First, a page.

Carboplatin plus paclitaxel in unknown primary carcinoma: A phase II Hellenic Cooperative Oncology Group Study
AuthorBriassoulis, E. Ch
Kalofonos, H. P.
Skarlos, Dimosthenis V.
Kosmidis, Paraskevas A.
SourceJournal of Clinical Oncology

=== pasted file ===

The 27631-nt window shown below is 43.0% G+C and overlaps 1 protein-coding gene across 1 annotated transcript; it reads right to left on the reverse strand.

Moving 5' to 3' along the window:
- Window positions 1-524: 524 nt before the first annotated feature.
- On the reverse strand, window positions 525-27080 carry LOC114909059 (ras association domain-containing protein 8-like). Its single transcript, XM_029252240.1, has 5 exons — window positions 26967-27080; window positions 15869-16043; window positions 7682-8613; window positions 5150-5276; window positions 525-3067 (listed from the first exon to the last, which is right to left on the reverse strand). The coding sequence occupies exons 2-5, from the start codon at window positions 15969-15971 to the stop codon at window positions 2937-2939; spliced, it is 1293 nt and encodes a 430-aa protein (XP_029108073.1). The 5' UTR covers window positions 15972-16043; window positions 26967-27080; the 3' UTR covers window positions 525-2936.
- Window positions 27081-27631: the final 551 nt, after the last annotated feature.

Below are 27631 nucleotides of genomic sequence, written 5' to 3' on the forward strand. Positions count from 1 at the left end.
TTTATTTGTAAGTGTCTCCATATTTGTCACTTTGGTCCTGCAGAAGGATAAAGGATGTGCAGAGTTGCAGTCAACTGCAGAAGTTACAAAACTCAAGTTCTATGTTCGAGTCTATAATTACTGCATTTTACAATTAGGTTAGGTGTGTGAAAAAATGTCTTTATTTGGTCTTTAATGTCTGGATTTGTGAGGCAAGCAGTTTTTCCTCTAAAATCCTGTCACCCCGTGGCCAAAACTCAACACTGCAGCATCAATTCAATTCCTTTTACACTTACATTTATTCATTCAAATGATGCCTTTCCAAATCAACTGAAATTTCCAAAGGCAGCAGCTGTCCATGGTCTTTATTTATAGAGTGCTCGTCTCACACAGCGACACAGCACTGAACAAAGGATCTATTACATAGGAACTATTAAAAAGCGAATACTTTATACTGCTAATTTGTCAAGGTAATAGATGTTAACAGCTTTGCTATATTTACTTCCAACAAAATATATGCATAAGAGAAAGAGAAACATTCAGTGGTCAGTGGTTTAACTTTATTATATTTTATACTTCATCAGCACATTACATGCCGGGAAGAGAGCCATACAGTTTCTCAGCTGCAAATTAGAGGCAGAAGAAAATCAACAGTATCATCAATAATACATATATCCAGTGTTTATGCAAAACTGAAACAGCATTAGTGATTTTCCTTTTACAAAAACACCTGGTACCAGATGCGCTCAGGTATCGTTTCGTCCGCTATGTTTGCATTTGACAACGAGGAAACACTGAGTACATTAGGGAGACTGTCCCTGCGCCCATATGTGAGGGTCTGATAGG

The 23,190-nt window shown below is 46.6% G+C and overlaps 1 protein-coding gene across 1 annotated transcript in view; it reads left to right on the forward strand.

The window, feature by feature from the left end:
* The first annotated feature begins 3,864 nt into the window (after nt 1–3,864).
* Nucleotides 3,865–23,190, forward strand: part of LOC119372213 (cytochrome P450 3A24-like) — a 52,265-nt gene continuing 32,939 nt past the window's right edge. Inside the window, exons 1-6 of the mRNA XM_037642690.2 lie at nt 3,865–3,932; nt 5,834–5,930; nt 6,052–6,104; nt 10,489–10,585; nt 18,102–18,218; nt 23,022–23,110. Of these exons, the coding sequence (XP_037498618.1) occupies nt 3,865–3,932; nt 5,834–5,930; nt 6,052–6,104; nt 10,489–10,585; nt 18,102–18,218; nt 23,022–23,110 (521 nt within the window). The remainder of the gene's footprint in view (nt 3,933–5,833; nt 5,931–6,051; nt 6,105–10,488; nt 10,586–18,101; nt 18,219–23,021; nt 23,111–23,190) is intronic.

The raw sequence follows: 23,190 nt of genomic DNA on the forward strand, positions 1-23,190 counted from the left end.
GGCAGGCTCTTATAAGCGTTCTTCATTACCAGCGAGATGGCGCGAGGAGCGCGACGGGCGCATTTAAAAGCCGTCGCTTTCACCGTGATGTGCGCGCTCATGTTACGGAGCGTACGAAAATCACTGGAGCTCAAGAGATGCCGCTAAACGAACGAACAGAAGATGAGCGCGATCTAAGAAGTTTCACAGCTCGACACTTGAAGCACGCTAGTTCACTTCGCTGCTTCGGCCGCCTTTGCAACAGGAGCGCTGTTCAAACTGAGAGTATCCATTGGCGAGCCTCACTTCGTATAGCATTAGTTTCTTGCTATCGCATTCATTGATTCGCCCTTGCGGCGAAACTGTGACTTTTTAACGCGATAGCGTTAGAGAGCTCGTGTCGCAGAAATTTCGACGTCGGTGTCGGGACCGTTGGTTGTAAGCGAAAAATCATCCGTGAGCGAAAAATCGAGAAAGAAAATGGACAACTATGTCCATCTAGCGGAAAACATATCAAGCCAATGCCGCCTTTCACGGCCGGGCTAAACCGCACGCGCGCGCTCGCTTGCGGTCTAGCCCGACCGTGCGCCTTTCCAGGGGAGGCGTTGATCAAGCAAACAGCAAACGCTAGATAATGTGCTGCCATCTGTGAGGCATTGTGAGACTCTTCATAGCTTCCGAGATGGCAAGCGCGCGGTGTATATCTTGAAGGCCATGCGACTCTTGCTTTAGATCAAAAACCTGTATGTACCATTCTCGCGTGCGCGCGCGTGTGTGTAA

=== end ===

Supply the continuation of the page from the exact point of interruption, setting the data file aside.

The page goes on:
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Purpose: To evaluate the efficacy of the carboplatin/paclitaxel combination in patients with carcinoma of unknown primary site (CUP). Patients and Methods: Seventy-seven consecutive CUP patients (45 women and 32 men; median age, 60 years) were treated with carboplatin at target area under the curve 6 mg/mL/min followed by paclitaxel 200 mg/m2 as a 3-hour infusion and granulocyte colony-stimulating factor from days 5 to 12. Treatment courses were repeated every 3 weeks to a maximum of eight cycles. Forty-seven patients had adenocarcinomas, 27 had undifferentiated carcinomas, and three had squamous cell carcinomas. Thirty-three patients presented with liver, bone, or multiple organ metastases, 23 with predominantly nodal/pleural disease, and 19 (16 women) with peritoneal carcinomatosis. Results: The overall response rate by intent-to-treat analysis was 38.7% (95% confidence interval, 27.5% to 49.9%). There were no differences in response between adenocarcinomas and undifferentiated carcinomas, but efficacy varied among clinical subsets. The response rates and median survival times in the three clinically defined subsets were 47.8% and 13 months, respectively, for patients with predominantly nodal/pleural disease, 68.4% and 15 months, respectively, in women with peritoneal carcinomatosis, and 15.1% and 10 months, respectively, in patients with visceral or disseminated metastases. Chemotherapy was well-tolerated. Conclusion: Carboplatin plus paclitaxel combination chemotherapy is effective in patients with predominantly nodal/pleural metastases of unknown primary carcinoma and in women with peritoneal carcinomatosis. However, in patients with liver, bone, or multiple organ involvement, the combination offers limited benefit. The investigation of novel treatment approaches is highly warranted for this group of patients. (C) 2000 by American Society of Critical Ontology.